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CPJ launches survey of Attacks on the Press at events worldwide

The Committee to Protect Journalists (CPJ) released its worldwide survey on press freedom violations, "Attacks on the Press," in six countries in different regions on 16 February. Drawing on CPJ's own investigations as well as information gathered by other IFEX members, the 360-page book details the struggles and threats journalists face and how these press freedom violations corrupt the flow of information, undermining democracy. The survey provides a factual, systematic analysis of the media environment in more than 100 countries, with information on journalists killed, imprisoned, and the repercussions of forcing journalists into exile.

In Africa, dozens of journalists have gone into exile because of intimidation and violence, especially in Somalia, Ethiopia and Eritrea. And with this exodus of reporters, local communities no longer have a reliable source of information, governments or political factions take over control of formerly independent news outlets, and there are fewer journalists who have the professional standards and training to carry out independent news gathering. Many journalists remaining in Ethiopia and Eritrea have been imprisoned. In Somalia, English-speaking journalists are targeted. This means that without reliable local reporters, international reporters no longer get news. In exile in Nairobi, separated from loved ones, living on the streets, Somali journalists encounter arbitrary harassment and detention. At the Nairobi launch of the CPJ survey, Somali journalists pointed to the risks local journalists face in the war-ravaged country; nine journalists were killed in 2009.

In the Americas, unlawful spying by national intelligence agencies has created a chill with sources becoming increasingly reluctant to talk to journalists. Cuban state security agents have kept journalists and dissidents under constant surveillance for decades. In Colombia in 2009, agents subjected journalists, politicians, judges and human rights defenders to illegal phone tapping and e-mail interception. And in Argentina, there has been a federal investigation examining whether agents tapped the phones and hacked the e-mail accounts of critical journalists, politicians, judges, and artists as part of a strategy to discredit and stop their work.

On 16 February in Bogotá, CPJ and the local Foundation for Freedom of the Press (FLIP) launched their annual reports together. They also met with authorities, including President Alvaro Uribe Vélez, to discuss the findings of the reports. The delegates called on the Colombian government to prosecute all those responsible for illegal spying and to refrain from accusing members of the media of having connections to armed groups, without any evidence, as it puts their lives in danger.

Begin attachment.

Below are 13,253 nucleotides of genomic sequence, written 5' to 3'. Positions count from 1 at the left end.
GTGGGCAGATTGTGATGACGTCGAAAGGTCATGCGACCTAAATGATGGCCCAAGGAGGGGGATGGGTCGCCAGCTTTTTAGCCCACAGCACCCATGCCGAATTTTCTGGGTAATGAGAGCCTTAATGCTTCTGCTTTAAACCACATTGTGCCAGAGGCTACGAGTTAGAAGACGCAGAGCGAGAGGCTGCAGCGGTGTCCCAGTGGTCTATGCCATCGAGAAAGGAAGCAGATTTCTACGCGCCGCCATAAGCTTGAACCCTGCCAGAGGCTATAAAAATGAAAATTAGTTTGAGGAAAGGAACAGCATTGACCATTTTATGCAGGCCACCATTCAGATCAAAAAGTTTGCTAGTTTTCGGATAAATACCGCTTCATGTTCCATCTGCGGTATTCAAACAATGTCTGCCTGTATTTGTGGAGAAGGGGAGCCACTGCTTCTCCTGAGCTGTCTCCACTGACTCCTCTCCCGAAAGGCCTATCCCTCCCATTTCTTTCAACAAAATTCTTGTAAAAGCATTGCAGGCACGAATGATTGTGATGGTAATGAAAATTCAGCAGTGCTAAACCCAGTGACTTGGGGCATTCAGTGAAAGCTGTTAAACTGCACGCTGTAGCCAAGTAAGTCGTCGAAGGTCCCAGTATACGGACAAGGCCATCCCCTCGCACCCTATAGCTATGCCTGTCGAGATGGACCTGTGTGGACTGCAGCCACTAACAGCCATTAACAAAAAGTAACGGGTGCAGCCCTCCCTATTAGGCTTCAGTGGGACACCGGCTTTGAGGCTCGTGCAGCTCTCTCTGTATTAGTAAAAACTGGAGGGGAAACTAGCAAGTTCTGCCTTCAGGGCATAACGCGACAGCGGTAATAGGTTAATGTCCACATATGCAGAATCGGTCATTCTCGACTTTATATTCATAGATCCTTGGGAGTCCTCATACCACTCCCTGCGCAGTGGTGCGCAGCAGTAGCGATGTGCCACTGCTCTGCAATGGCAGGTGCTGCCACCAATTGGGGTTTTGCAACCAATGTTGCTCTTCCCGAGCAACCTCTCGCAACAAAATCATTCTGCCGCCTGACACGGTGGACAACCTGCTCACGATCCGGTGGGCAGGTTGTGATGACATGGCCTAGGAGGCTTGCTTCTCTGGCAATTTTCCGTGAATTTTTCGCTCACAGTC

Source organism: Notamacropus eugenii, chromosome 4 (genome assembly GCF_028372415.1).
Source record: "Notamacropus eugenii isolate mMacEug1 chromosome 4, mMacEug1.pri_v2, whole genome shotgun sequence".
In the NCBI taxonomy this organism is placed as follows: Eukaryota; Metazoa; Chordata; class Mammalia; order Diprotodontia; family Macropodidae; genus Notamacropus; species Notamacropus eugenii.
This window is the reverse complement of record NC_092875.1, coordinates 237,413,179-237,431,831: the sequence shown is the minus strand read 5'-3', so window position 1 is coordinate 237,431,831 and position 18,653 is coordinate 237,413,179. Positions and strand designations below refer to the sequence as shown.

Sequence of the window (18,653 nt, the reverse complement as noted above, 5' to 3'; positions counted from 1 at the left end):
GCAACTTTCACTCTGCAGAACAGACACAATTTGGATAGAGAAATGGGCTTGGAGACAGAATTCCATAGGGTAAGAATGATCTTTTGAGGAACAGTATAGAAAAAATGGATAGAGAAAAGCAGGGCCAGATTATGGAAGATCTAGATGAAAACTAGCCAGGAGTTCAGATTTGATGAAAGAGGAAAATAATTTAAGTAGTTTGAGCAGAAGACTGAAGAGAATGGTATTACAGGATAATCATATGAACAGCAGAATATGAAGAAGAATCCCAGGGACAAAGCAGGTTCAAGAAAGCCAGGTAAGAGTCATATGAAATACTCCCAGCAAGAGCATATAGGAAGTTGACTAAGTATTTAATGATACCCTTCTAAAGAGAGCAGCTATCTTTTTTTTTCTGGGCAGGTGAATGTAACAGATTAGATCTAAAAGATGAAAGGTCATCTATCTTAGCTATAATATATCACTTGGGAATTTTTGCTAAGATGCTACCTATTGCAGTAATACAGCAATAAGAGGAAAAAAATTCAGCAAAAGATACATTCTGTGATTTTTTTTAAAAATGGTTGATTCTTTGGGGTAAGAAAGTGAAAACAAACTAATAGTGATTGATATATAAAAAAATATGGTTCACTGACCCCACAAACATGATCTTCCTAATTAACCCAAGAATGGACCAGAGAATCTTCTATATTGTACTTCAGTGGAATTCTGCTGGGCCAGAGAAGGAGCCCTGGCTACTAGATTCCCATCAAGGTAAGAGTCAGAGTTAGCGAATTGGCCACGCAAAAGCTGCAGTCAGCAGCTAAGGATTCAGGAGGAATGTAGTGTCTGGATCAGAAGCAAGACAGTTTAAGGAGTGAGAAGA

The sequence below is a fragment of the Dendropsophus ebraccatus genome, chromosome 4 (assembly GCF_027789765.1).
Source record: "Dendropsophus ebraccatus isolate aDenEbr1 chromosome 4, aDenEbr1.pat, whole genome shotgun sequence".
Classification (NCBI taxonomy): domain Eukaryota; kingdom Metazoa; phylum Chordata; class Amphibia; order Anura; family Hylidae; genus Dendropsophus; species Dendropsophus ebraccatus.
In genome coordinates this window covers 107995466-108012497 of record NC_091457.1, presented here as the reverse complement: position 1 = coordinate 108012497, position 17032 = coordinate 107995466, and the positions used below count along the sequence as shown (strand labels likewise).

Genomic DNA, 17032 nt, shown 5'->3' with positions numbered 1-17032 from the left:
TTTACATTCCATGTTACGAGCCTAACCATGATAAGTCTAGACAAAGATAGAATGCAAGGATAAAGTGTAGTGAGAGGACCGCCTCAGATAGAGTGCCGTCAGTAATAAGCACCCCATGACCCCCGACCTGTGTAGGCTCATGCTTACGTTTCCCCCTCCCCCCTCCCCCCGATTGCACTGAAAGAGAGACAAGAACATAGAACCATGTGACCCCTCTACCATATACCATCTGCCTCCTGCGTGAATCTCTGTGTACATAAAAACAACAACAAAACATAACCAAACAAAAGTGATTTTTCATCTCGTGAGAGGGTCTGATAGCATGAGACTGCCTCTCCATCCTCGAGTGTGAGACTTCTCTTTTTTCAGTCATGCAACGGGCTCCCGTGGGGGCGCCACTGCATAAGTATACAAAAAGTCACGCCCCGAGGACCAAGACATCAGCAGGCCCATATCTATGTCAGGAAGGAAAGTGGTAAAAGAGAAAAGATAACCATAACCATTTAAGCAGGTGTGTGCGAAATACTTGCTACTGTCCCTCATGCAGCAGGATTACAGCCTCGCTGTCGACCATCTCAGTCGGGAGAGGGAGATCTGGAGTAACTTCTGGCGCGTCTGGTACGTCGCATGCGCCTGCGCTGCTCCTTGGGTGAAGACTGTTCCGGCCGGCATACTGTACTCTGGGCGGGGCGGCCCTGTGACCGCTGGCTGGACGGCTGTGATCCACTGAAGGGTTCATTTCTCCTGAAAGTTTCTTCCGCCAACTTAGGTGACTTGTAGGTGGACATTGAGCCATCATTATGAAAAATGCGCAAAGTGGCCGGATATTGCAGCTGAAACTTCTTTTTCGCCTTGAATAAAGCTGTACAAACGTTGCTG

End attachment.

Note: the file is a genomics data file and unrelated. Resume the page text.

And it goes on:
The CPJ survey points to the power of the Internet in the Middle East in bringing human rights reporting to a mass audience by bloggers, despite brutal attacks on critics by the state, and the resilience of Arab journalists. "A 2008 survey of 600 journalists in 13 Arab countries by the American University in Cairo found that most believed their primary mission was to drive reform."

At a press conference in Cairo, Naziha Rejiba, editor of the Tunisian online publication "Kalima" and a 2009 CPJ International Press Freedom Awardee, offered a stark description of the harassment Tunisian journalists face. "They don't kill us physically... but they assassinate our characters." At the United Nations in New York, Canadian-Iranian journalist Maziar Bahari, who was detained and tortured for 118 days in Tehran's Evin prison, asked the secretary-general to prioritize free expression.

For Asia, the book includes a special section on the culture of impunity in the Philippines with a detailed account of the massacre of 32 journalists last November in election-related violence. For the international launch of the book, in Tokyo, CPJ led a panel discussion on how technology and the rise of social media is changing the press freedom landscape, with discussion on citizen journalists sending photos of street demonstrations in Iran, and other examples that highlight the worst abusers.

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